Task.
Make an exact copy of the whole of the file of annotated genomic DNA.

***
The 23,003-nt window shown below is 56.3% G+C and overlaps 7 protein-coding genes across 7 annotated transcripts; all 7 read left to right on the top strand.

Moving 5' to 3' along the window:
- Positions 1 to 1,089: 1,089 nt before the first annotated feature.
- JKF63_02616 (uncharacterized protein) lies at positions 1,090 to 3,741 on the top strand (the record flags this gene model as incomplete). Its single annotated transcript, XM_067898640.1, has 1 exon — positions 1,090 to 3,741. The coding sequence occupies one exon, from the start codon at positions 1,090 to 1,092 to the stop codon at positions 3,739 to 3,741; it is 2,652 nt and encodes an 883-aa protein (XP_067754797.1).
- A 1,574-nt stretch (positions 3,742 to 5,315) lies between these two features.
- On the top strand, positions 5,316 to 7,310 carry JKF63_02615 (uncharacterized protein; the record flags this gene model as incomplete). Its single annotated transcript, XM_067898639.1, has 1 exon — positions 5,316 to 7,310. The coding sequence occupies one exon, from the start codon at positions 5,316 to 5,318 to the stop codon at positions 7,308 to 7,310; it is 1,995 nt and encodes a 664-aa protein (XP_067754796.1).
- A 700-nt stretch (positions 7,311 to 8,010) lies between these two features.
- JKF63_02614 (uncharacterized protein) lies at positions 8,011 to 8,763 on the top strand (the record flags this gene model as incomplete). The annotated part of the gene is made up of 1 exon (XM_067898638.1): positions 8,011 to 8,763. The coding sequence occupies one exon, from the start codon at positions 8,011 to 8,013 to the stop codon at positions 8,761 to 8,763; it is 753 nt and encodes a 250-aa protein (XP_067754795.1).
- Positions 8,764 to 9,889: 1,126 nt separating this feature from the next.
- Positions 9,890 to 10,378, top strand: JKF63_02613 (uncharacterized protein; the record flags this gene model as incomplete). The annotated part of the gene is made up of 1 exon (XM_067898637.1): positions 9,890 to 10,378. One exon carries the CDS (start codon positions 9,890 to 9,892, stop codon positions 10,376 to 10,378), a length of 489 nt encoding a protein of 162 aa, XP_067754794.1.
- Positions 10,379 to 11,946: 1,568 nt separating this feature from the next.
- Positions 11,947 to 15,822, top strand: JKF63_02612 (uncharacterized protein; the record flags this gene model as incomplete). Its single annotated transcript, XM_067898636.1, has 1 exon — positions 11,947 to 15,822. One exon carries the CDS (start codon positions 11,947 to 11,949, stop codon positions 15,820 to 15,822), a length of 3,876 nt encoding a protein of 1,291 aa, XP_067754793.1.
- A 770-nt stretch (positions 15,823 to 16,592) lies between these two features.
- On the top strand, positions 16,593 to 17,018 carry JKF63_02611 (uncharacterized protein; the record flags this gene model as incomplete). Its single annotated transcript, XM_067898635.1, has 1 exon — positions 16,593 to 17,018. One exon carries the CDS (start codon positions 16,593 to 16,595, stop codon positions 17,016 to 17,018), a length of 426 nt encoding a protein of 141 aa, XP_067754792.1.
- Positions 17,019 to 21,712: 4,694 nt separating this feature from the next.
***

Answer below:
The 23,003-nt window shown below is 56.3% G+C and overlaps 7 protein-coding genes across 7 annotated transcripts; all 7 read left to right on the top strand.

Moving 5' to 3' along the window:
- Positions 1 to 1,089: 1,089 nt before the first annotated feature.
- JKF63_02616 (uncharacterized protein) lies at positions 1,090 to 3,741 on the top strand (the record flags this gene model as incomplete). Its single annotated transcript, XM_067898640.1, has 1 exon — positions 1,090 to 3,741. The coding sequence occupies one exon, from the start codon at positions 1,090 to 1,092 to the stop codon at positions 3,739 to 3,741; it is 2,652 nt and encodes an 883-aa protein (XP_067754797.1).
- A 1,574-nt stretch (positions 3,742 to 5,315) lies between these two features.
- On the top strand, positions 5,316 to 7,310 carry JKF63_02615 (uncharacterized protein; the record flags this gene model as incomplete). Its single annotated transcript, XM_067898639.1, has 1 exon — positions 5,316 to 7,310. The coding sequence occupies one exon, from the start codon at positions 5,316 to 5,318 to the stop codon at positions 7,308 to 7,310; it is 1,995 nt and encodes a 664-aa protein (XP_067754796.1).
- A 700-nt stretch (positions 7,311 to 8,010) lies between these two features.
- JKF63_02614 (uncharacterized protein) lies at positions 8,011 to 8,763 on the top strand (the record flags this gene model as incomplete). The annotated part of the gene is made up of 1 exon (XM_067898638.1): positions 8,011 to 8,763. The coding sequence occupies one exon, from the start codon at positions 8,011 to 8,013 to the stop codon at positions 8,761 to 8,763; it is 753 nt and encodes a 250-aa protein (XP_067754795.1).
- Positions 8,764 to 9,889: 1,126 nt separating this feature from the next.
- Positions 9,890 to 10,378, top strand: JKF63_02613 (uncharacterized protein; the record flags this gene model as incomplete). The annotated part of the gene is made up of 1 exon (XM_067898637.1): positions 9,890 to 10,378. One exon carries the CDS (start codon positions 9,890 to 9,892, stop codon positions 10,376 to 10,378), a length of 489 nt encoding a protein of 162 aa, XP_067754794.1.
- Positions 10,379 to 11,946: 1,568 nt separating this feature from the next.
- Positions 11,947 to 15,822, top strand: JKF63_02612 (uncharacterized protein; the record flags this gene model as incomplete). Its single annotated transcript, XM_067898636.1, has 1 exon — positions 11,947 to 15,822. One exon carries the CDS (start codon positions 11,947 to 11,949, stop codon positions 15,820 to 15,822), a length of 3,876 nt encoding a protein of 1,291 aa, XP_067754793.1.
- A 770-nt stretch (positions 15,823 to 16,592) lies between these two features.
- On the top strand, positions 16,593 to 17,018 carry JKF63_02611 (uncharacterized protein; the record flags this gene model as incomplete). Its single annotated transcript, XM_067898635.1, has 1 exon — positions 16,593 to 17,018. One exon carries the CDS (start codon positions 16,593 to 16,595, stop codon positions 17,016 to 17,018), a length of 426 nt encoding a protein of 141 aa, XP_067754792.1.
- Positions 17,019 to 21,712: 4,694 nt separating this feature from the next.